If we have rid ourselves of all suffering, there will be nothing to attach to, and we will go into Nirvana at death, which is the ultimate goal of a Buddhist. Part II: Comparison of Buddhism with a Christian Worldview 1. Origin - Because Christians live by the Bible, the question of origin can be found in Genesis 1:1, where it states that God created the heavens and the earth. Buddhists believe that the world just keeps destroying itself and reproducing itself. 2.
Hick argues that if God had created humanity in his presence then the gap between God and humanity would be so small that it would limit our freedom. Hick calls this knowledge gap between God and humanity ‘The Epistemic Distance’. Hick further explains that if we were created too close to God in terms of knowledge, we would be overwhelmed by him and would worship him for the wrong reasons. Humans are not born
An Nguyen History 103 Theme paper 2 5/12/2009 Religion and Politics in Ancient Laws Throughout the ages of history, code laws were created to keep peace for civilizations. These codes were made with the purpose of attaching the so called “human laws” as close to “heaven laws” as possible no matter which civilization or which religion. Therefore, I want to show the attachment of the political and religious interpretation of the laws by examining the Hammurabi codes and Justinian codes and using the common phenomena method. According to Mesopotamia carvings, the king is commonly the biggest figure in any scene that includes him. So there is no denial to the fact that kings were indeed the figure of God.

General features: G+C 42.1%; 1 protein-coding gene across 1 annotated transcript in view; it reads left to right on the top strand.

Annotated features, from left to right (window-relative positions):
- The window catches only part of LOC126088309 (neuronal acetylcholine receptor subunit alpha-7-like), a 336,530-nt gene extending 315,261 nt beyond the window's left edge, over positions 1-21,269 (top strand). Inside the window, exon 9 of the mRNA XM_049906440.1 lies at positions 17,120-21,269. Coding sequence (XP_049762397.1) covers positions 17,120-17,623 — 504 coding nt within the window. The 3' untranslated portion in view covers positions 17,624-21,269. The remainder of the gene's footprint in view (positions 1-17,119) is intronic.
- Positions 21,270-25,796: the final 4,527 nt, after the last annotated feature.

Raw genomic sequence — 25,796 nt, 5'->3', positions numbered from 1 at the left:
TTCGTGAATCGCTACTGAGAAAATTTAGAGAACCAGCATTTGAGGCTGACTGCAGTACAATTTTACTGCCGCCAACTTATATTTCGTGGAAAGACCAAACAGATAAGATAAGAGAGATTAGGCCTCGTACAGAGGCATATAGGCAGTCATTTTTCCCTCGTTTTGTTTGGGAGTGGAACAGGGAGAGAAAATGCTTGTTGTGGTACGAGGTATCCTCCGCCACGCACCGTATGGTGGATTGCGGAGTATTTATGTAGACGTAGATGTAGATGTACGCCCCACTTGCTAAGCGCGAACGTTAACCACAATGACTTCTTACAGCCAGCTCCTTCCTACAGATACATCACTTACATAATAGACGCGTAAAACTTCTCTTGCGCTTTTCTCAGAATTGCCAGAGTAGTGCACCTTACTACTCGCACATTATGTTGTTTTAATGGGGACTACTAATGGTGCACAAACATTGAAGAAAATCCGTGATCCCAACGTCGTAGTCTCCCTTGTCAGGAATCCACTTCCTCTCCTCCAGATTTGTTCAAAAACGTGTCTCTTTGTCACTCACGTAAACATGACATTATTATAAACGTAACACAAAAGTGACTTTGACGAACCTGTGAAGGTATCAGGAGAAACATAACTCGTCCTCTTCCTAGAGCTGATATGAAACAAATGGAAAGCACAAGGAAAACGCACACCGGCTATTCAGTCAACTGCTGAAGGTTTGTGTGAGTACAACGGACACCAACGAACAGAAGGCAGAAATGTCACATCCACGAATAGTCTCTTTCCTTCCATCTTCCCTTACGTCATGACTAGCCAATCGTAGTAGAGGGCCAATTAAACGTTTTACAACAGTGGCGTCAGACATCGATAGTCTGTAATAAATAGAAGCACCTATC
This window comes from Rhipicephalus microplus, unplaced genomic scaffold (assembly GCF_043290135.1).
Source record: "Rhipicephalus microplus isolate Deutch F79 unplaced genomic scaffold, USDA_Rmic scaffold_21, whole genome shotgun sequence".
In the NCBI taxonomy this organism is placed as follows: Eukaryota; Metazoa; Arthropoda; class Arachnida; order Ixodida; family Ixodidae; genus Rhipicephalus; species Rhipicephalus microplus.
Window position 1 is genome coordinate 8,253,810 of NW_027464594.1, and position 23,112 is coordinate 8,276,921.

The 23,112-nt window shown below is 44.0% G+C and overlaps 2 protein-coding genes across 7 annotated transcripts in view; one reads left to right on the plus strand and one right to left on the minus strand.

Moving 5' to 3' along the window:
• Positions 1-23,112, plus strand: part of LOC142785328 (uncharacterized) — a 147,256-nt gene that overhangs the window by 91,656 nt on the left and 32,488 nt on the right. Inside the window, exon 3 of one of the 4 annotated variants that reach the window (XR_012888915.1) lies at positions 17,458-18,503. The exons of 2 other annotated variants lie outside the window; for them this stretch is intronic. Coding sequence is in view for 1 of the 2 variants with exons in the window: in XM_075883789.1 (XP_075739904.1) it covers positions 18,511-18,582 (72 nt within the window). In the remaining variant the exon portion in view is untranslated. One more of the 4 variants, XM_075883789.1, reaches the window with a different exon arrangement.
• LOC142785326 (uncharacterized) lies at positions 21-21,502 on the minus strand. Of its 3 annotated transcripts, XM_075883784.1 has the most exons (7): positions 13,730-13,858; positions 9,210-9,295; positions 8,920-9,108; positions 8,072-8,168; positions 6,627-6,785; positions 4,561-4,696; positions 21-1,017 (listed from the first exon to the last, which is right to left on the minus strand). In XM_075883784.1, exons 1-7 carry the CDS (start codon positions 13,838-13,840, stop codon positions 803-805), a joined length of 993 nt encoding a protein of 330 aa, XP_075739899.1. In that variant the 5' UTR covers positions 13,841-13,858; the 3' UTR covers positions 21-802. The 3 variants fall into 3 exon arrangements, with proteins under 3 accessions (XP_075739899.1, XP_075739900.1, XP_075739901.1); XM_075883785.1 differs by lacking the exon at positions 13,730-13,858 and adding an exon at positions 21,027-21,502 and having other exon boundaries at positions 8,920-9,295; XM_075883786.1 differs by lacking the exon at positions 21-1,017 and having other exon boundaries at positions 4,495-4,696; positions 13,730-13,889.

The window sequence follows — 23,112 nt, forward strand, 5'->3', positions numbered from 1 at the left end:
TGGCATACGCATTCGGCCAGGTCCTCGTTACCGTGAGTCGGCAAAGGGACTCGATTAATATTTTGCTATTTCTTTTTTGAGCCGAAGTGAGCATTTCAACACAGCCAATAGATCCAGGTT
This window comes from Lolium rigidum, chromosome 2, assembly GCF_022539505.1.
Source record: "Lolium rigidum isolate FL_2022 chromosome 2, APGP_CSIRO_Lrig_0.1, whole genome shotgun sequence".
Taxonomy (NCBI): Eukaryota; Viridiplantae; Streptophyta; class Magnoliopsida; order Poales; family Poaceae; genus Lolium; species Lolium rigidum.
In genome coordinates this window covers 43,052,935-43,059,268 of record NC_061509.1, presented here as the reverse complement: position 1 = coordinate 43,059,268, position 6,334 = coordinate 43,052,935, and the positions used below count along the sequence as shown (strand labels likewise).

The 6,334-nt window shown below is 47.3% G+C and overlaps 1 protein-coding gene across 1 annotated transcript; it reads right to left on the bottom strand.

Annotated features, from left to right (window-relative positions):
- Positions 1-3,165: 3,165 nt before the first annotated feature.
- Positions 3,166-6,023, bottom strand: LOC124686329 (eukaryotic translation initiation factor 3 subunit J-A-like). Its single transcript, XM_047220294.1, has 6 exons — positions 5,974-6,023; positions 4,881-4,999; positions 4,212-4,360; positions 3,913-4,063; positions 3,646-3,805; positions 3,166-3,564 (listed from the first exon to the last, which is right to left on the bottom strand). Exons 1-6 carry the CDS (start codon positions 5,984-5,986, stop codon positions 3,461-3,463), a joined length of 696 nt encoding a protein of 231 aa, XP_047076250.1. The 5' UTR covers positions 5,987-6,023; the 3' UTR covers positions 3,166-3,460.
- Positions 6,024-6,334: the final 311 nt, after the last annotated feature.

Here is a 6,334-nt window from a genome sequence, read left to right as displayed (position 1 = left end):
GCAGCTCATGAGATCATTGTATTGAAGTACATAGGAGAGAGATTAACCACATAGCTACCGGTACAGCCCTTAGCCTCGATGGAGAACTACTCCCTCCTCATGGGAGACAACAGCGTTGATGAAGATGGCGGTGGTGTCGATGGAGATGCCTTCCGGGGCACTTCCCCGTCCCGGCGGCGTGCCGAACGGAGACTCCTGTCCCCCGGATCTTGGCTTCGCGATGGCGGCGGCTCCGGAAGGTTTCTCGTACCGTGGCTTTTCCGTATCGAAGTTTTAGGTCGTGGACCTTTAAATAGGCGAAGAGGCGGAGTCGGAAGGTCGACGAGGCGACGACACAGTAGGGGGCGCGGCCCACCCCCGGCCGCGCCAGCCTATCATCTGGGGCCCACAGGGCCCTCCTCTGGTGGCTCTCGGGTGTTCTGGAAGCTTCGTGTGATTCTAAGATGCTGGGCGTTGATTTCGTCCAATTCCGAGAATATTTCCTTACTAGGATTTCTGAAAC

In David Lane’s, "A Neuro-evolutionary Argument for Vegetarianism,” he outlines two main argument against the killing and consumption of animals. Lane supports his argument through the materialistic perspective. Unlike other vegetarian arguments that rely on a spiritual premise for its support – I.E Animals have souls, the notion of the materialistic perspective is that only the physical realm exists in issues such as vegetarianism. Lane's first argument is that every animal with a functioning central nervous system has the capacity to feel pain and suffering. Lane bases this claim on factual evidence, the science of neuroanatomy, which indicates how pain is produced.
However, creationism says that the world and living things was created by God. Creationism refuses the idea of evolution and it causes some arguments about whether evolution should be taught in schools or not. Evolution should be taught in schools so that students can gain different points of view about human nature. Creationists believe that creationism explains the existence of God. They do not believe that species change into totally different and separate animals through evolution, as sacred books mention about existence of God and they contains strict rules.
These are mainly Roman Catholics and they disagree because they say that ‘life being at the moment of conception’ (page102) so if the embryos are used then it is like killing a baby which is banned by the Bible and the church. Even though Roman Catholics disagree with embryo use, they agree with the same things that the liberal Protestants agree with about genetic engineering. Also, some Christians are against genetic engineering completely. This is because they say that God made us how we are so we are in no place to interfere with Gods will. They also believe that genetic modification is almost like playing Gods role, which is seen as disrespectful to God.